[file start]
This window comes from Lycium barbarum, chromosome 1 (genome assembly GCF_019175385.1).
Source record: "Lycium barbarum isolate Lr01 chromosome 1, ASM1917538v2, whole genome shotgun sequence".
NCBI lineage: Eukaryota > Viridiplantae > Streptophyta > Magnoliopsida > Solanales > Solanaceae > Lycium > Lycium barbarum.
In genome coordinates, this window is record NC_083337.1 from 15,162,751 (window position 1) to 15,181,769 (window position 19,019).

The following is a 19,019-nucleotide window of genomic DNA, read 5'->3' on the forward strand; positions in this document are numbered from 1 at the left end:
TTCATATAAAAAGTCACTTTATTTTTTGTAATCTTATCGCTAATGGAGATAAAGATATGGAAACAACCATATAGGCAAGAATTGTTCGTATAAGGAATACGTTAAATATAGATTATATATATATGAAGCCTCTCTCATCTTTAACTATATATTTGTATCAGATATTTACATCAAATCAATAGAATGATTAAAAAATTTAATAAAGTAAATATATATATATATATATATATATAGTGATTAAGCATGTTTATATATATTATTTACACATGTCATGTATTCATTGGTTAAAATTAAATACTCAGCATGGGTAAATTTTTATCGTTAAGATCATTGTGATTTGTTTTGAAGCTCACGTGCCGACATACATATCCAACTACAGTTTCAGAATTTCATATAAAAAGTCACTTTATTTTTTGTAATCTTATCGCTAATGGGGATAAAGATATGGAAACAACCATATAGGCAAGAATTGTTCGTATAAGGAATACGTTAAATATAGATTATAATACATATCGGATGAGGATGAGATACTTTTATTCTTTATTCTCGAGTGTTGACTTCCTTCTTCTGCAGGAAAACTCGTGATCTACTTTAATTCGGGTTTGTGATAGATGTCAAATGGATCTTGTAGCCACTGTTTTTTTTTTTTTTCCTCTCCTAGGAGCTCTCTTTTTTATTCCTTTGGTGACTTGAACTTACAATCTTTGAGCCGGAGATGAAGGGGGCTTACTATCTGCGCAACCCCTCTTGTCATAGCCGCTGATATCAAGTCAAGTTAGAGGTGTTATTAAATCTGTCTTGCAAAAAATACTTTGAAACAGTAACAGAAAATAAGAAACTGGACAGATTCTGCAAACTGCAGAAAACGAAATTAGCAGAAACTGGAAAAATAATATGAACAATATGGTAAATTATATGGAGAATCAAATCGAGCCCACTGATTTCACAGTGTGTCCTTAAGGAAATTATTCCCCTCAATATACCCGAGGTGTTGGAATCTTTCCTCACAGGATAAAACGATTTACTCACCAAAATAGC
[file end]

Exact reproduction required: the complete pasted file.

This window comes from Lycium barbarum, chromosome 1 (genome assembly GCF_019175385.1).
Source record: "Lycium barbarum isolate Lr01 chromosome 1, ASM1917538v2, whole genome shotgun sequence".
NCBI lineage: Eukaryota > Viridiplantae > Streptophyta > Magnoliopsida > Solanales > Solanaceae > Lycium > Lycium barbarum.
In genome coordinates, this window is record NC_083337.1 from 15,162,751 (window position 1) to 15,181,769 (window position 19,019).

The following is a 19,019-nucleotide window of genomic DNA, read 5'->3' on the forward strand; positions in this document are numbered from 1 at the left end:
TTCATATAAAAAGTCACTTTATTTTTTGTAATCTTATCGCTAATGGAGATAAAGATATGGAAACAACCATATAGGCAAGAATTGTTCGTATAAGGAATACGTTAAATATAGATTATATATATATGAAGCCTCTCTCATCTTTAACTATATATTTGTATCAGATATTTACATCAAATCAATAGAATGATTAAAAAATTTAATAAAGTAAATATATATATATATATATATATATAGTGATTAAGCATGTTTATATATATTATTTACACATGTCATGTATTCATTGGTTAAAATTAAATACTCAGCATGGGTAAATTTTTATCGTTAAGATCATTGTGATTTGTTTTGAAGCTCACGTGCCGACATACATATCCAACTACAGTTTCAGAATTTCATATAAAAAGTCACTTTATTTTTTGTAATCTTATCGCTAATGGGGATAAAGATATGGAAACAACCATATAGGCAAGAATTGTTCGTATAAGGAATACGTTAAATATAGATTATAATACATATCGGATGAGGATGAGATACTTTTATTCTTTATTCTCGAGTGTTGACTTCCTTCTTCTGCAGGAAAACTCGTGATCTACTTTAATTCGGGTTTGTGATAGATGTCAAATGGATCTTGTAGCCACTGTTTTTTTTTTTTTTCCTCTCCTAGGAGCTCTCTTTTTTATTCCTTTGGTGACTTGAACTTACAATCTTTGAGCCGGAGATGAAGGGGGCTTACTATCTGCGCAACCCCTCTTGTCATAGCCGCTGATATCAAGTCAAGTTAGAGGTGTTATTAAATCTGTCTTGCAAAAAATACTTTGAAACAGTAACAGAAAATAAGAAACTGGACAGATTCTGCAAACTGCAGAAAACGAAATTAGCAGAAACTGGAAAAATAATATGAACAATATGGTAAATTATATGGAGAATCAAATCGAGCCCACTGATTTCACAGTGTGTCCTTAAGGAAATTATTCCCCTCAATATACCCGAGGTGTTGGAATCTTTCCTCACAGGATAAAACGATTTACTCACCAAAATAGC